YouTube has become the latest platform to ban controversial influencer Andrew Tate for violating hate speech rules.
The ban comes days after the former kickboxer, considered a “threat to young men”, had Official account removed from Facebook and Instagram for violating policies around dangerous individuals, parent company Meta speak.
Mr Tate rose to fame when he appeared on Big Brother in 2016 – but was later kicked out of the show after a video surfaced online showing him apparently assaulting a woman with a belt.
He claims the clip has been edited.
But he was engulfed in broader controversy after making a series of comments insulting women, including suggesting that women “take some responsibility” for being assaulted, leading to a Twitter ban.
His “harmful content” went viral “like wildfire” on social media – with Instagram The account accumulated four million followers before closing.
Channels associated with him have been removed from YouTube for “repeated violations” of the community guidelines and terms of service, including the hate speech policy, a spokesperson said in a statement issued to Bloomberg.
“If a channel is terminated, the uploader cannot use, own or create any other YouTube channels,” they added.
The social media platform acted after backlash against many millionaires from online safety and anti-hate campaigners.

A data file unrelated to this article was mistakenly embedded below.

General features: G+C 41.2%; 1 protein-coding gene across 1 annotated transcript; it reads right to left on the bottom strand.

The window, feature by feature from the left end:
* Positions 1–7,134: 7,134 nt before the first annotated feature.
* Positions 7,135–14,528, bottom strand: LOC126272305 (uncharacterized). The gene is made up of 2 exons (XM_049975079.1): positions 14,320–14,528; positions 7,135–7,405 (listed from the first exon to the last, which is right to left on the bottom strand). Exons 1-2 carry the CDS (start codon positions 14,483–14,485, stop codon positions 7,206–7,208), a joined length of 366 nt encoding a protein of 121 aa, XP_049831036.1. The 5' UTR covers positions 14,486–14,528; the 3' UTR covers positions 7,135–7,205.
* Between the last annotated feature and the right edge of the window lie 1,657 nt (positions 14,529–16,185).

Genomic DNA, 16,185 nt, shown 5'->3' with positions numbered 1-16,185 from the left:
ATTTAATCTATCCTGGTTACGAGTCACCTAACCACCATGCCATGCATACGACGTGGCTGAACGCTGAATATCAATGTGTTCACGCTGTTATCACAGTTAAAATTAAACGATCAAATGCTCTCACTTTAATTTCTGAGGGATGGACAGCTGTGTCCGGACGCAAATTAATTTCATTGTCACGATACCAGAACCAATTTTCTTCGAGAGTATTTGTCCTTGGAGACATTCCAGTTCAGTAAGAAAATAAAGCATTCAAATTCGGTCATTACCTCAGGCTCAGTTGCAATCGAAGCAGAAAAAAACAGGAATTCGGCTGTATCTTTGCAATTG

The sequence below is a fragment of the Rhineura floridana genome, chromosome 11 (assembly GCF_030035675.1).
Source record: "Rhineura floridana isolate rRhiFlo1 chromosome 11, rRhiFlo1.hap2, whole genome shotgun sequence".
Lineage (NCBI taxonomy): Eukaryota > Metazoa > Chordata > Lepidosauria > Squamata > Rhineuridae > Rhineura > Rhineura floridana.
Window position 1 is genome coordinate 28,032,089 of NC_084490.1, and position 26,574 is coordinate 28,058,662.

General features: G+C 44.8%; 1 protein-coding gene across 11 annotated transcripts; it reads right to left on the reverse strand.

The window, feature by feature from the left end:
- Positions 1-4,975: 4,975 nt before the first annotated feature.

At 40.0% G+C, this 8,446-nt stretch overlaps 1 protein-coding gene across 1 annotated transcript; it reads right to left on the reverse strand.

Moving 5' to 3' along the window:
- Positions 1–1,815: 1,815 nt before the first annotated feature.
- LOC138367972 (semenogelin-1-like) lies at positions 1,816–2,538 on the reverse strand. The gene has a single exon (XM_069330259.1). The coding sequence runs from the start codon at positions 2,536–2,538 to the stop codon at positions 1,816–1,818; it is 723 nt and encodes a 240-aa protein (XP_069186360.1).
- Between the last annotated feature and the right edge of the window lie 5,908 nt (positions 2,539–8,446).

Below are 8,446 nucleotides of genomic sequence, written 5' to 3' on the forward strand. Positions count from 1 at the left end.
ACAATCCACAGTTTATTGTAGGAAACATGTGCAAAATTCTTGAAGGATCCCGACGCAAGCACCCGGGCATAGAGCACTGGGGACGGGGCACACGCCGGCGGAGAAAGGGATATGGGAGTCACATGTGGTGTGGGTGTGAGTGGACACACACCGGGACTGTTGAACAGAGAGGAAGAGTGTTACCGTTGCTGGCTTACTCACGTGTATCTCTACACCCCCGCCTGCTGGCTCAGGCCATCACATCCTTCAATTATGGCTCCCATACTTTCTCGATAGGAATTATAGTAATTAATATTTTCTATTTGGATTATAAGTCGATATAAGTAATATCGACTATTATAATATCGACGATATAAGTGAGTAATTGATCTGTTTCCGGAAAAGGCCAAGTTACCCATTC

They repeatedly warned about the dangers of his commentary and how his content was widely re-shared.
Joe Mulhall, director of research at Hope Not Hate, said: “We are delighted that after discussions with YouTube and our public campaign, they have permanently deleted his account.
“Andrew Tate’s YouTube account is a huge source of malicious content that spreads like wildfire across the internet.”
However, Mr Mulhall called on the big tech platforms to do more to “make the internet a safe place”.
“Deleting Tate’s account from platforms doesn’t automatically remove his content,” he added.
Mr Tate has no official staff TikTok but his clips are growing in popularity, with the hashtag of his name being clicked 13 billion times – urging the platform to do more to stop the spread of “dangerous content”.
TikTok said on Friday that it had been deleting Mr Tate’s videos and accounts linked to him for “weeks” – and vowed to continue to do so.
A spokesperson for the platform said: “Misogyny is a hate ideology that is not tolerated on TikTok.”